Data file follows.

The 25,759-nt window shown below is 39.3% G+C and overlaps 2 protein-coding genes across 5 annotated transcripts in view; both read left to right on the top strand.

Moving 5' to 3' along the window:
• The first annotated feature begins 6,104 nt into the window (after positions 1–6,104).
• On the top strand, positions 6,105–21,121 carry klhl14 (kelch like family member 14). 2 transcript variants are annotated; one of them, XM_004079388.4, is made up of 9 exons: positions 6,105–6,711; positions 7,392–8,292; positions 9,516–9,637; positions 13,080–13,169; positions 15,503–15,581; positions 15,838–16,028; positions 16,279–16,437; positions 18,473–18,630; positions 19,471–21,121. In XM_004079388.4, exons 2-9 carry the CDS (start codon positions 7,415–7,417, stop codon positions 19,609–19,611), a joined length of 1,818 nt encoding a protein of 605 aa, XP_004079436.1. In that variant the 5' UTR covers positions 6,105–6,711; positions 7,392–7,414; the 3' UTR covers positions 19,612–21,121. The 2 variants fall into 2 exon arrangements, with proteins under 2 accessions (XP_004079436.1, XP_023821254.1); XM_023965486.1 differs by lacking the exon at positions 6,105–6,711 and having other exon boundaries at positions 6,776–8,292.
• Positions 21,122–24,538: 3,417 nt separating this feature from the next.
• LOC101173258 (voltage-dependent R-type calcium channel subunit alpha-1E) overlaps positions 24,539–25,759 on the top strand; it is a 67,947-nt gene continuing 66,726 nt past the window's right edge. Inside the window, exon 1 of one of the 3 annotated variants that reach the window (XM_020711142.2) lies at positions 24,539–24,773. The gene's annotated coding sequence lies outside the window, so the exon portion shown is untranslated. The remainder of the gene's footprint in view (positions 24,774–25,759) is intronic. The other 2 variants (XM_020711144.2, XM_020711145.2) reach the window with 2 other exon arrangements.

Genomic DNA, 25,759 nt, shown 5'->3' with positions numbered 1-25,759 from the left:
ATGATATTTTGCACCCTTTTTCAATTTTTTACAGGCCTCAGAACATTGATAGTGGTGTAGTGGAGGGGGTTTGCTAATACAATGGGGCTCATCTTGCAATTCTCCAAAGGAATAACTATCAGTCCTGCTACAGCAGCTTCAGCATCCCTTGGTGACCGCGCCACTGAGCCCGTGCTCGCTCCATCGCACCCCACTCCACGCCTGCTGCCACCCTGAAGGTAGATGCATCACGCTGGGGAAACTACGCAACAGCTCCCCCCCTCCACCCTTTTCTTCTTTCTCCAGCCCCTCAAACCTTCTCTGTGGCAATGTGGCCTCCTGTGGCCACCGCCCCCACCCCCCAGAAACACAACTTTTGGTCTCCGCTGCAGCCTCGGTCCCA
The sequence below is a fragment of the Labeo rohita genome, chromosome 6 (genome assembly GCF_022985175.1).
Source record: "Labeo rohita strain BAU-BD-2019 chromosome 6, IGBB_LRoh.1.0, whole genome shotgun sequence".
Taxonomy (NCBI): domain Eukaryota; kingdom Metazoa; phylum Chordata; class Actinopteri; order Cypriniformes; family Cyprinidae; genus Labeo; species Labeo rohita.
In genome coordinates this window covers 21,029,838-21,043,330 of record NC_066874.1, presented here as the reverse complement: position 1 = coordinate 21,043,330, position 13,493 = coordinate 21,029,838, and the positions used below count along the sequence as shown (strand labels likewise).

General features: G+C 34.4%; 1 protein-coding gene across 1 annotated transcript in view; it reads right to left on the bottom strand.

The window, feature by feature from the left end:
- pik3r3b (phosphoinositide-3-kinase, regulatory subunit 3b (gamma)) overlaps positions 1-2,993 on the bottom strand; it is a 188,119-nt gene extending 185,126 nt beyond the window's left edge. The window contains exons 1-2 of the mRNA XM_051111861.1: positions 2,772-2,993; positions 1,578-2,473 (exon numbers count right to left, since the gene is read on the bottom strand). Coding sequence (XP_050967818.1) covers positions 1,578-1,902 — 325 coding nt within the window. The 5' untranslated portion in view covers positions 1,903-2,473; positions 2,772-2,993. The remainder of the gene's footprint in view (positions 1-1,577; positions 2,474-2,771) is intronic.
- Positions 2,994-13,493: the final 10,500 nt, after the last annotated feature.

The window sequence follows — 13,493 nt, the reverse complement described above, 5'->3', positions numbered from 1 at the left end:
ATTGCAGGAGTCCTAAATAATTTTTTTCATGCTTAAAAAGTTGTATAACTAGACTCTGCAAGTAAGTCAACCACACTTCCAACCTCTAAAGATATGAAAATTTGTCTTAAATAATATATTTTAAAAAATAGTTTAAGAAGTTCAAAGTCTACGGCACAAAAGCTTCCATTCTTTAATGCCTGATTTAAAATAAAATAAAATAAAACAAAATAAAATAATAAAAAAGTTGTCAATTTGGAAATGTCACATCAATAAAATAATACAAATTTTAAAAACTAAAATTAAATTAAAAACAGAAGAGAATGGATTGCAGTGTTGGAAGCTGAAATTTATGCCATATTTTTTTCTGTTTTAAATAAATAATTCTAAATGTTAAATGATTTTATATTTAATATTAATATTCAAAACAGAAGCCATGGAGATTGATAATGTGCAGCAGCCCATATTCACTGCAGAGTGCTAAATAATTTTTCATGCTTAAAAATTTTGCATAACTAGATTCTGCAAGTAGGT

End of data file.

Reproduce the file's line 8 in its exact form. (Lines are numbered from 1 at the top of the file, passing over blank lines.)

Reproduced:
ATGATATTTTGCACCCTTTTTCAATTTTTTACAGGCCTCAGAACATTGATAGTGGTGTAGTGGAGGGGGTTTGCTAATACAATGGGGCTCATCTTGCAATTCTCCAAAGGAATAACTATCAGTCCTGCTACAGCAGCTTCAGCATCCCTTGGTGACCGCGCCACTGAGCCCGTGCTCGCTCCATCGCACCCCACTCCACGCCTGCTGCCACCCTGAAGGTAGATGCATCACGCTGGGGAAACTACGCAACAGCTCCCCCCCTCCACCCTTTTCTTCTTTCTCCAGCCCCTCAAACCTTCTCTGTGGCAATGTGGCCTCCTGTGGCCACCGCCCCCACCCCCCAGAAACACAACTTTTGGTCTCCGCTGCAGCCTCGGTCCCA